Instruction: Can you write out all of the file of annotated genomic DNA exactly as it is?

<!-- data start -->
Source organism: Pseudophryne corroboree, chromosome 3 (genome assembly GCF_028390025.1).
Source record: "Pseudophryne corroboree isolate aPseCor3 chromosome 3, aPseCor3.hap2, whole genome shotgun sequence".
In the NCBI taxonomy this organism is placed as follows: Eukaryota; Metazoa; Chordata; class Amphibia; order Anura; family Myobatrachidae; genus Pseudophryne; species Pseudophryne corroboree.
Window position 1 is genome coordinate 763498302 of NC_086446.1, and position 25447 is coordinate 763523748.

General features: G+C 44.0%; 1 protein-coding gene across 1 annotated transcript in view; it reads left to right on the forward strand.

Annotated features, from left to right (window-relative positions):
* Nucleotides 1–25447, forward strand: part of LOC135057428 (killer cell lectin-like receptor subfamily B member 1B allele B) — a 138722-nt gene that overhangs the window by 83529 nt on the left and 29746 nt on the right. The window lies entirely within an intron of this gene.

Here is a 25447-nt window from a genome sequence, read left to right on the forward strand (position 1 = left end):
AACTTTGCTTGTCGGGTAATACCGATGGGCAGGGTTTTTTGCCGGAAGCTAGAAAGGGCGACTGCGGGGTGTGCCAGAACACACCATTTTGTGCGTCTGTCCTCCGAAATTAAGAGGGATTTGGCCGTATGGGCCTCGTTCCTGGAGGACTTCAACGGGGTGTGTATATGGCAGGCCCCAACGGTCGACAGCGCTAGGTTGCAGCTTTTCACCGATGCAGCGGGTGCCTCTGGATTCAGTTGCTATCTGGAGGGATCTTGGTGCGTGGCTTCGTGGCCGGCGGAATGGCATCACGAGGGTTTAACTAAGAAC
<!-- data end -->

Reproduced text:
Source organism: Pseudophryne corroboree, chromosome 3 (genome assembly GCF_028390025.1).
Source record: "Pseudophryne corroboree isolate aPseCor3 chromosome 3, aPseCor3.hap2, whole genome shotgun sequence".
In the NCBI taxonomy this organism is placed as follows: Eukaryota; Metazoa; Chordata; class Amphibia; order Anura; family Myobatrachidae; genus Pseudophryne; species Pseudophryne corroboree.
Window position 1 is genome coordinate 763498302 of NC_086446.1, and position 25447 is coordinate 763523748.

General features: G+C 44.0%; 1 protein-coding gene across 1 annotated transcript in view; it reads left to right on the forward strand.

Annotated features, from left to right (window-relative positions):
* Nucleotides 1–25447, forward strand: part of LOC135057428 (killer cell lectin-like receptor subfamily B member 1B allele B) — a 138722-nt gene that overhangs the window by 83529 nt on the left and 29746 nt on the right. The window lies entirely within an intron of this gene.

Here is a 25447-nt window from a genome sequence, read left to right on the forward strand (position 1 = left end):
AACTTTGCTTGTCGGGTAATACCGATGGGCAGGGTTTTTTGCCGGAAGCTAGAAAGGGCGACTGCGGGGTGTGCCAGAACACACCATTTTGTGCGTCTGTCCTCCGAAATTAAGAGGGATTTGGCCGTATGGGCCTCGTTCCTGGAGGACTTCAACGGGGTGTGTATATGGCAGGCCCCAACGGTCGACAGCGCTAGGTTGCAGCTTTTCACCGATGCAGCGGGTGCCTCTGGATTCAGTTGCTATCTGGAGGGATCTTGGTGCGTGGCTTCGTGGCCGGCGGAATGGCATCACGAGGGTTTAACTAAGAAC